Over the past two weeks, three new pieces have come out: two reviews for the Irish Times, and a personal essay in Crossing the Dissour.
Here I discuss three interesting books by Irish-American writer Colin Broderick. And here’s my review of Damien Goodfellow’s graphic novel about the Famine, Black ’47.
In my essay Juxtapositions, I discuss how I use humour to write about death and depression. It came out last week in issue 2 of Crossing the Dissour, which is published by Greywood Arts, a cultural centre in Killeagh, Co. Cork, where I spent a glorious week this summer.
My review of Margaret Kelleher’s excellent The Maamtrasna Murders has just appeared in this week’s TLS. Find it here.
My review of Being New York, Being Irish, edited by Terry Golway, has just appeared in today’s Irish Times. The book raises important questions about Irishness in diaspora, and indeed cultural identity more generally. Read my piece here.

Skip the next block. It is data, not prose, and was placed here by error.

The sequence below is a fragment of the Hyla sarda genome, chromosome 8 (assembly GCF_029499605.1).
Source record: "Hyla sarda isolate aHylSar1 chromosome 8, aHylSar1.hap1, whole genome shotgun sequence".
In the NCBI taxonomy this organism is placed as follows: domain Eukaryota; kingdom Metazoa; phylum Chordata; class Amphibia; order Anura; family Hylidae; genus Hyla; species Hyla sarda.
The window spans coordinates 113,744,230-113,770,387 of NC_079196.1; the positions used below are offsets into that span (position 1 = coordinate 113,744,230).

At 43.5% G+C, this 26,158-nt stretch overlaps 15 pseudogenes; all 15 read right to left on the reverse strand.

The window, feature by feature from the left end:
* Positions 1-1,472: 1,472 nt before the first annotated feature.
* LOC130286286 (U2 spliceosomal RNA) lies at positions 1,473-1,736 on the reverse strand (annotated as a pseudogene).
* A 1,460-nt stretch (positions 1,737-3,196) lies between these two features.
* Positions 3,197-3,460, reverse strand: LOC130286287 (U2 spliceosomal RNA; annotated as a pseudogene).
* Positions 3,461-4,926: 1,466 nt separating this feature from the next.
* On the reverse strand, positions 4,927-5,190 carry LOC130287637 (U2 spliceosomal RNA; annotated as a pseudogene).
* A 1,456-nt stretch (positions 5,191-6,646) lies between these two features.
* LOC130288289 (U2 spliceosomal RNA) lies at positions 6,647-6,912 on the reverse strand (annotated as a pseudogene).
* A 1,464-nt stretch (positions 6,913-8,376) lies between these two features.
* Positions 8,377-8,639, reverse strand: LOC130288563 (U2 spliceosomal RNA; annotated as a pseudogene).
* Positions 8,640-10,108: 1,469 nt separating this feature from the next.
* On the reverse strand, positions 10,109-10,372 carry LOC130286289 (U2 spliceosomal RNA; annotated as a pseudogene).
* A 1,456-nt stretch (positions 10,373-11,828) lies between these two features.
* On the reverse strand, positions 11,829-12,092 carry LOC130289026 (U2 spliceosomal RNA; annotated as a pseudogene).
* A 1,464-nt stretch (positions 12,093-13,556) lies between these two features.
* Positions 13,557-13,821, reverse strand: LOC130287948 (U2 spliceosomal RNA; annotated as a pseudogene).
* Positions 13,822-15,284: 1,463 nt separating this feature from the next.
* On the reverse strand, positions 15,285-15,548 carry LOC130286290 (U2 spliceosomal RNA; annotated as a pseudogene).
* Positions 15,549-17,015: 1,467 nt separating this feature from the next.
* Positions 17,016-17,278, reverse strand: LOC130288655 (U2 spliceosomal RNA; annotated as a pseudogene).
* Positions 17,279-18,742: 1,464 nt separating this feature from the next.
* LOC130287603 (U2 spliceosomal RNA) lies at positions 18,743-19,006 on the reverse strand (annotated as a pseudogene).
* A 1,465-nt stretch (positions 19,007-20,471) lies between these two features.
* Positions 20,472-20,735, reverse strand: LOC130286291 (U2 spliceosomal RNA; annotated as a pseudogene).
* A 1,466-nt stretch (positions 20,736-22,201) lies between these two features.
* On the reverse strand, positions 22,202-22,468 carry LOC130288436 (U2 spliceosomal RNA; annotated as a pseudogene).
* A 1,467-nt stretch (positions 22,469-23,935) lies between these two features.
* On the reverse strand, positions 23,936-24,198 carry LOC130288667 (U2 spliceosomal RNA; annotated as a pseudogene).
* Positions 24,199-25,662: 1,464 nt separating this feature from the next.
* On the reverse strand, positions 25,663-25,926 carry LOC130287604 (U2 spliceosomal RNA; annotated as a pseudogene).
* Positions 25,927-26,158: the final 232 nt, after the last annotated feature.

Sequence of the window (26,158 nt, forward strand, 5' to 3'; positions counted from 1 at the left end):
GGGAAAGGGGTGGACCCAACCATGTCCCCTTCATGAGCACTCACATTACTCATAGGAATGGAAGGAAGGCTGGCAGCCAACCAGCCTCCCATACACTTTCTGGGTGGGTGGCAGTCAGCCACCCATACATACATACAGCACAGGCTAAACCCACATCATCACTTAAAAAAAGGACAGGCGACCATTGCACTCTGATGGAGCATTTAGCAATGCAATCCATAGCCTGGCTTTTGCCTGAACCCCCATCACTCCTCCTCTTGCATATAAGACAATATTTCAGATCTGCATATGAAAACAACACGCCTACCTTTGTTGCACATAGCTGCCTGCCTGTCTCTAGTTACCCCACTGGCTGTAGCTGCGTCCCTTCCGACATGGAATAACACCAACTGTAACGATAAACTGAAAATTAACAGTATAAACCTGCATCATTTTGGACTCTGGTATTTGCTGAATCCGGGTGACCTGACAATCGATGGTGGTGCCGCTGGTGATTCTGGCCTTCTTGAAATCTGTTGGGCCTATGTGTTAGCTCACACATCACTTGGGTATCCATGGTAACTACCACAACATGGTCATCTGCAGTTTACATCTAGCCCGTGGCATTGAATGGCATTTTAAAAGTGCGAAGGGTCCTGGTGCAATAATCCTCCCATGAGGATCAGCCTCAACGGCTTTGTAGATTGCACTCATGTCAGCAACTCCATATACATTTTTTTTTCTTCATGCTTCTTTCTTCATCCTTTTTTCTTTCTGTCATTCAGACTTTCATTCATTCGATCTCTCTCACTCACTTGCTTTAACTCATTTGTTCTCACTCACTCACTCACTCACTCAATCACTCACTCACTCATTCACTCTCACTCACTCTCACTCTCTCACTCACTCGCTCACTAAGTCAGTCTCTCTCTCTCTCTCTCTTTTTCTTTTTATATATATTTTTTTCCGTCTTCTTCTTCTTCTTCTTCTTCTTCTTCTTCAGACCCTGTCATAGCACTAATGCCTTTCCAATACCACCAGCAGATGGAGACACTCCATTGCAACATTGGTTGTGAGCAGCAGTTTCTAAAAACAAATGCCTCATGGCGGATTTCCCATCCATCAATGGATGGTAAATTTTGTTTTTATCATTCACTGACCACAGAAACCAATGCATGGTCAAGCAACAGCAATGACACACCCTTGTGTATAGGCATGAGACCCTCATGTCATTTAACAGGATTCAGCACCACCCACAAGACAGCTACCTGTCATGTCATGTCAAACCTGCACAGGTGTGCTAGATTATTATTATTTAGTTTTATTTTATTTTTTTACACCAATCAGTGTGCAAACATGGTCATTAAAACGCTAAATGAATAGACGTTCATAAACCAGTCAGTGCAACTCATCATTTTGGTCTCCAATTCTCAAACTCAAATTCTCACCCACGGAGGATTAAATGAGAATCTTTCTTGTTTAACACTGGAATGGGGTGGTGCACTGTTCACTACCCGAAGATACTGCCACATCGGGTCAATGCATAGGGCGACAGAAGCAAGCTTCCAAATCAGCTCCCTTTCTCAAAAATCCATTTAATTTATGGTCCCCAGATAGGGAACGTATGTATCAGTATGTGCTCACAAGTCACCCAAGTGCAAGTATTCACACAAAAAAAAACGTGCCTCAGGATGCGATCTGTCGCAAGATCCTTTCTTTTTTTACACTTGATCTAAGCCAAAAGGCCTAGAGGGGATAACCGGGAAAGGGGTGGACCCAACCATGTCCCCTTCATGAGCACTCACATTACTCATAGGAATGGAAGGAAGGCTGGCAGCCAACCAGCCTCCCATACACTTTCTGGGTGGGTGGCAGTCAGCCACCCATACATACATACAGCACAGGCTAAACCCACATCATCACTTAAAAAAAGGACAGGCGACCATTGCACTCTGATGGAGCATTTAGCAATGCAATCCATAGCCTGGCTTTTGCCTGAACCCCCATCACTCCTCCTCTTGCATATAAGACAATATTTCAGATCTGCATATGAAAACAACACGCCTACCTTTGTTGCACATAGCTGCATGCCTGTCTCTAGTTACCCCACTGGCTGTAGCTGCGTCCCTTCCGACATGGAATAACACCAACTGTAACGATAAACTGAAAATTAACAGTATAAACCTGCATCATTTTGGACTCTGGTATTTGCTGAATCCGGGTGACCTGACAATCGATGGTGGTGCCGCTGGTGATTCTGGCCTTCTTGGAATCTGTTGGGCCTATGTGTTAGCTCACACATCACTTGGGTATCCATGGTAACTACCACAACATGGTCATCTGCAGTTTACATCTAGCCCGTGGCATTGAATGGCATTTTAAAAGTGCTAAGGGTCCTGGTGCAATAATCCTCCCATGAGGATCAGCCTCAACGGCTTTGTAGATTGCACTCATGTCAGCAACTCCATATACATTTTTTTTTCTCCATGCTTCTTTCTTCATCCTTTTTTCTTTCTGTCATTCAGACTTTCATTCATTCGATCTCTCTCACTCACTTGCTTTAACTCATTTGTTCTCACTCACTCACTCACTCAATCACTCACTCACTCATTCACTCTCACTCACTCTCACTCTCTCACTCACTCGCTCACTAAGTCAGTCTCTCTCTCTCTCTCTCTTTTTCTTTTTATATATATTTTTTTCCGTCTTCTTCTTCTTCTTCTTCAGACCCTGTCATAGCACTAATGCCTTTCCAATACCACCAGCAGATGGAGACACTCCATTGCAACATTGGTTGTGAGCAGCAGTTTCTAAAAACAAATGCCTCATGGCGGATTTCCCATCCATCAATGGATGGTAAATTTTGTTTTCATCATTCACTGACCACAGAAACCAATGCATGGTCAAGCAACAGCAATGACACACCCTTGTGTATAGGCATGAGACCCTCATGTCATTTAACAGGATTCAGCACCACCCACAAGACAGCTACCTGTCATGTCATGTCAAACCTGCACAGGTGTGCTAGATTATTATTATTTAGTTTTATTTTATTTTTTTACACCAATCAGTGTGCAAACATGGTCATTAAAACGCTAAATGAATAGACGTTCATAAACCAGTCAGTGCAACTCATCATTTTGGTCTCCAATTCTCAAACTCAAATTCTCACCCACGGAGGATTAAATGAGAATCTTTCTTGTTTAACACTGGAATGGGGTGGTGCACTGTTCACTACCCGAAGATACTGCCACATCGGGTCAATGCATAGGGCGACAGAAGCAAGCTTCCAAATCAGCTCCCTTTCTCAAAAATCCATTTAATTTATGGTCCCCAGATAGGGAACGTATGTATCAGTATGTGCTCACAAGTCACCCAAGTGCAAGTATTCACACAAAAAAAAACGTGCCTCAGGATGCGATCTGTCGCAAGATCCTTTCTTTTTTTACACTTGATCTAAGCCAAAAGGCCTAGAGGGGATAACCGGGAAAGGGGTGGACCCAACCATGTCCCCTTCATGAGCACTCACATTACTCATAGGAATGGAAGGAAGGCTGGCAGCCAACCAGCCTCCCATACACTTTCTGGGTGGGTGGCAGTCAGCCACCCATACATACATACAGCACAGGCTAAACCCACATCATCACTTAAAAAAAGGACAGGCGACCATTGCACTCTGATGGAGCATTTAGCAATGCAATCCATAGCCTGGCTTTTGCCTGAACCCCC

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My review of Niamh Ann Kelly’s Imaging the Great Irish Famine has just appeared in the Times Literary Supplement. An interesting book that has much to offer, but it isn’t flawless. Here’s a link to my piece, but it’s behind the paywall…
My review of Children and the Great Hunger, a volume of essays edited by Christine Kinealy, Jason King, and Gerard Moran, has just appeared in the Irish Times. The book is thought-provoking, though not always in a good way…
I wrote a thing for the Irish Times about Paul Lynch’s Grace, their book club selection for June. Read it here.